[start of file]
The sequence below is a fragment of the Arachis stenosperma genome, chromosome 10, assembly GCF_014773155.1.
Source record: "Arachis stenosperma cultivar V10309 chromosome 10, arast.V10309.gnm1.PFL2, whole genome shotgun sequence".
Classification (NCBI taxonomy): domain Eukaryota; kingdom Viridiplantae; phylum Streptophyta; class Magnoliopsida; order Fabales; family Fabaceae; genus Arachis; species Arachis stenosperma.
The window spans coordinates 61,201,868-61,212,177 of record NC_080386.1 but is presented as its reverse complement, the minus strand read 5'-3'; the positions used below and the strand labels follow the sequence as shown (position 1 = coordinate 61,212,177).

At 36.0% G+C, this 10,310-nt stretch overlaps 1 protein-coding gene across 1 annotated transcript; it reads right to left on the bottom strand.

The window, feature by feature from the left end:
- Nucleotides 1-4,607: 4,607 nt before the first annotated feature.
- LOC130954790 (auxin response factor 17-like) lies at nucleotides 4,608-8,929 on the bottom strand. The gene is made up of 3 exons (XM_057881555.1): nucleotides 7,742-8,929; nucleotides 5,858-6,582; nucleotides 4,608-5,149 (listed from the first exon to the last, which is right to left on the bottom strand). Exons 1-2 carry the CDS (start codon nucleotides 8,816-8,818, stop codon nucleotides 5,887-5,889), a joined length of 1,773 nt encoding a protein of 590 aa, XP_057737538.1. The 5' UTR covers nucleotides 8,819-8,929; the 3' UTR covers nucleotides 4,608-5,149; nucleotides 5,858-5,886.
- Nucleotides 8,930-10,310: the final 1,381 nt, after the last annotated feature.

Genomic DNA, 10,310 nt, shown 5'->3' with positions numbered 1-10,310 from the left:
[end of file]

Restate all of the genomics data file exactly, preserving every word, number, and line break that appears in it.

The sequence below is a fragment of the Arachis stenosperma genome, chromosome 10, assembly GCF_014773155.1.
Source record: "Arachis stenosperma cultivar V10309 chromosome 10, arast.V10309.gnm1.PFL2, whole genome shotgun sequence".
Classification (NCBI taxonomy): domain Eukaryota; kingdom Viridiplantae; phylum Streptophyta; class Magnoliopsida; order Fabales; family Fabaceae; genus Arachis; species Arachis stenosperma.
The window spans coordinates 61,201,868-61,212,177 of record NC_080386.1 but is presented as its reverse complement, the minus strand read 5'-3'; the positions used below and the strand labels follow the sequence as shown (position 1 = coordinate 61,212,177).

At 36.0% G+C, this 10,310-nt stretch overlaps 1 protein-coding gene across 1 annotated transcript; it reads right to left on the bottom strand.

The window, feature by feature from the left end:
- Nucleotides 1-4,607: 4,607 nt before the first annotated feature.
- LOC130954790 (auxin response factor 17-like) lies at nucleotides 4,608-8,929 on the bottom strand. The gene is made up of 3 exons (XM_057881555.1): nucleotides 7,742-8,929; nucleotides 5,858-6,582; nucleotides 4,608-5,149 (listed from the first exon to the last, which is right to left on the bottom strand). Exons 1-2 carry the CDS (start codon nucleotides 8,816-8,818, stop codon nucleotides 5,887-5,889), a joined length of 1,773 nt encoding a protein of 590 aa, XP_057737538.1. The 5' UTR covers nucleotides 8,819-8,929; the 3' UTR covers nucleotides 4,608-5,149; nucleotides 5,858-5,886.
- Nucleotides 8,930-10,310: the final 1,381 nt, after the last annotated feature.

Genomic DNA, 10,310 nt, shown 5'->3' with positions numbered 1-10,310 from the left: